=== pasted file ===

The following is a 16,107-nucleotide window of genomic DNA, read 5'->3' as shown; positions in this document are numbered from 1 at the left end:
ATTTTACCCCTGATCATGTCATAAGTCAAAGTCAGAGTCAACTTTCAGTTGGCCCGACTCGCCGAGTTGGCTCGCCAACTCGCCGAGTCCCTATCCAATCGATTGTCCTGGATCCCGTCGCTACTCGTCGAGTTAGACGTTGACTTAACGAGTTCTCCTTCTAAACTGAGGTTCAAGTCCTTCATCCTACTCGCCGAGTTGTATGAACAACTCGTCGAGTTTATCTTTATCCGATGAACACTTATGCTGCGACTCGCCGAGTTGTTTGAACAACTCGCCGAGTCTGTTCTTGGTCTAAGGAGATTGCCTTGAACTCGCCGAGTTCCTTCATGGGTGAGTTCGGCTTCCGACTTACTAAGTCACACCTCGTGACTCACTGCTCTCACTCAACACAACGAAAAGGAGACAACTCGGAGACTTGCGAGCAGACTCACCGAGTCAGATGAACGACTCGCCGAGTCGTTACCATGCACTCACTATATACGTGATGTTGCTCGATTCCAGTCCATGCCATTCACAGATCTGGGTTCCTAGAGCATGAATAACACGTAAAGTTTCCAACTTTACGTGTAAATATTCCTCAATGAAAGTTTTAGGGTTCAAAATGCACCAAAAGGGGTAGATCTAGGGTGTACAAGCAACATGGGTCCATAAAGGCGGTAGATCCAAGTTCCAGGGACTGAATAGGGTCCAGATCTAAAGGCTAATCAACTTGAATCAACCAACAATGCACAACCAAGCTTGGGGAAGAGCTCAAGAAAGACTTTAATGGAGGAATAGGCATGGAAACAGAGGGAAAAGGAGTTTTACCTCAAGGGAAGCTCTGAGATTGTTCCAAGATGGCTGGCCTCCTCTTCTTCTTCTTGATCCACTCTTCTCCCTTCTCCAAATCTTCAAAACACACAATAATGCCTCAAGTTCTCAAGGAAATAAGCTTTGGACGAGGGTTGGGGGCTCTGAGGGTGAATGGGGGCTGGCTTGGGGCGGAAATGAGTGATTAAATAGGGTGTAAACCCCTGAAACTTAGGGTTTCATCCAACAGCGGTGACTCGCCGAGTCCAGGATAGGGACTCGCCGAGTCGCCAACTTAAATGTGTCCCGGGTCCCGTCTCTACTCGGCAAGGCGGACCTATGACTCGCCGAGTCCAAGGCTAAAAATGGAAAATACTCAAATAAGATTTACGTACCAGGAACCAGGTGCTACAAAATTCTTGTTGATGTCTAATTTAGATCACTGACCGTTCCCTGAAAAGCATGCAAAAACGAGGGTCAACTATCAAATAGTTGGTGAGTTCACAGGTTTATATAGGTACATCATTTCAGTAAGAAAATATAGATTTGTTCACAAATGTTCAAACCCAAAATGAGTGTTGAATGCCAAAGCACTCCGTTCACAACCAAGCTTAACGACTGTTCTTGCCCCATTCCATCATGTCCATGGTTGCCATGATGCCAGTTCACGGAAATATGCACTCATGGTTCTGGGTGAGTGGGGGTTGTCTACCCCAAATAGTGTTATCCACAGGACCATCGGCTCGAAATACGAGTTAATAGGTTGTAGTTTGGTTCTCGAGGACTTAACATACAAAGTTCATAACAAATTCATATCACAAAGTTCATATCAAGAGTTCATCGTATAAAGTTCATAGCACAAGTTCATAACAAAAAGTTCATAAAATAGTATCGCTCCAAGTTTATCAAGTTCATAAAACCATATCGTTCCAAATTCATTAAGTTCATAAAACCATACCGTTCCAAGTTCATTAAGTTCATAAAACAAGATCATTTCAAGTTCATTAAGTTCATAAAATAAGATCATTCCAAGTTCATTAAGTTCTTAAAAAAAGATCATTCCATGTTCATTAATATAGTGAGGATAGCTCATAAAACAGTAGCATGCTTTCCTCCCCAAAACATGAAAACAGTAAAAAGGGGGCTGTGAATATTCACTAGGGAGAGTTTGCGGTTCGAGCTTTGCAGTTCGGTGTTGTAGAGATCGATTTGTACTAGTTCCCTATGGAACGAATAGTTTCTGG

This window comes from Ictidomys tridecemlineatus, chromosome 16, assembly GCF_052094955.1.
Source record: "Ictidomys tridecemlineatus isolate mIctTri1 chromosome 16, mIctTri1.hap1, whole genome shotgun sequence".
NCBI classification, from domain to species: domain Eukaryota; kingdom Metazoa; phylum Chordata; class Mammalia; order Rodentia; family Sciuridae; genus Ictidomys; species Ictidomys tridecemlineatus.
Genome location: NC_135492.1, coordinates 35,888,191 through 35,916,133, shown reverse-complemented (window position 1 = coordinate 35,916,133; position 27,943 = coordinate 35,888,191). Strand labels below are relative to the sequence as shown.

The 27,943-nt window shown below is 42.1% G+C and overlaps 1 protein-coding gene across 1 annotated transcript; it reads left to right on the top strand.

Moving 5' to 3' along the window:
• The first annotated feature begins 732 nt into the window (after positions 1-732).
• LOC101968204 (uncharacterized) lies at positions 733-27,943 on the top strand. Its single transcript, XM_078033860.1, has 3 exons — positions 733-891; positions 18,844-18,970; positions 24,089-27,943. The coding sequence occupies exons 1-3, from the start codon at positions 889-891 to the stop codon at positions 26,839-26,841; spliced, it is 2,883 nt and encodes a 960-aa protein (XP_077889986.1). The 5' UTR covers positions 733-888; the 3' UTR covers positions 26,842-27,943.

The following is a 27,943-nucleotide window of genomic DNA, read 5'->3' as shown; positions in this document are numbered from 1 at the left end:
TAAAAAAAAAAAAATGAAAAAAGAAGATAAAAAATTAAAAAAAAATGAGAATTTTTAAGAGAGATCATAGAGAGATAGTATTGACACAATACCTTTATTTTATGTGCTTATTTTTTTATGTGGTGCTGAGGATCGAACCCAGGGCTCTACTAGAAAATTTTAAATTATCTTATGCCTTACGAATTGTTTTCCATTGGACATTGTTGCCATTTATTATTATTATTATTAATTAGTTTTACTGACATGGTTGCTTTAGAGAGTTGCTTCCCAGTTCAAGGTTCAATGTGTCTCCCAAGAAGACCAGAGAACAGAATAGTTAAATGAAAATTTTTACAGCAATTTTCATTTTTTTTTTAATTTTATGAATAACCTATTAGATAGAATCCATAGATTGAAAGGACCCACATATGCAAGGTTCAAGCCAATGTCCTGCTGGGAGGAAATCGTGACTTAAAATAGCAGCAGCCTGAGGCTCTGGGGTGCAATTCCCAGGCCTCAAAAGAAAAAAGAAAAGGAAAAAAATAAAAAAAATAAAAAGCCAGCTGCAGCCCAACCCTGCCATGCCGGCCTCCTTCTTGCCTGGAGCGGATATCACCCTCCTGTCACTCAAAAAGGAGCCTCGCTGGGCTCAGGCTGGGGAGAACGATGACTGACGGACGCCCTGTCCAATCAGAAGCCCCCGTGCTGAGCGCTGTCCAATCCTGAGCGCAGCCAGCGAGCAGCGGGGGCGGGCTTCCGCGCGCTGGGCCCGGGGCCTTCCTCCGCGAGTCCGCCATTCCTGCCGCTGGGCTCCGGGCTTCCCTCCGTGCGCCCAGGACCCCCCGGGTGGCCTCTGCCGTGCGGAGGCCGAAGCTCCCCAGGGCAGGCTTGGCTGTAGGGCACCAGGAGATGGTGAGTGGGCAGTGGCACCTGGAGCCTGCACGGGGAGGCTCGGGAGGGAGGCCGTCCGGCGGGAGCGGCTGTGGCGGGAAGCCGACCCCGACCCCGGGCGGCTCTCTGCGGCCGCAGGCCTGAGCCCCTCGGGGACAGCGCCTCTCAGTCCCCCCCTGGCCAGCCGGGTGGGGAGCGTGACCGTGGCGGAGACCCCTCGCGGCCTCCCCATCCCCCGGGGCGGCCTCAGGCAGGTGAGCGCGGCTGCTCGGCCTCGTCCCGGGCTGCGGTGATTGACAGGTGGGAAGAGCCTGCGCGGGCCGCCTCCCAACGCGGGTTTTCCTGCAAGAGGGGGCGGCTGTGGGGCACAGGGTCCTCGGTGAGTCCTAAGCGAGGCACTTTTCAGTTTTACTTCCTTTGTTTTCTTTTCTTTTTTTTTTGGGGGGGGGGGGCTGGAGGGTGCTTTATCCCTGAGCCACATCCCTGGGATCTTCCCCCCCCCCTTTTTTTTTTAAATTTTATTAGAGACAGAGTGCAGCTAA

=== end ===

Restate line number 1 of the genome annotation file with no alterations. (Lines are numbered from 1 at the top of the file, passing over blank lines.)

The following is a 16,107-nucleotide window of genomic DNA, read 5'->3' as shown; positions in this document are numbered from 1 at the left end: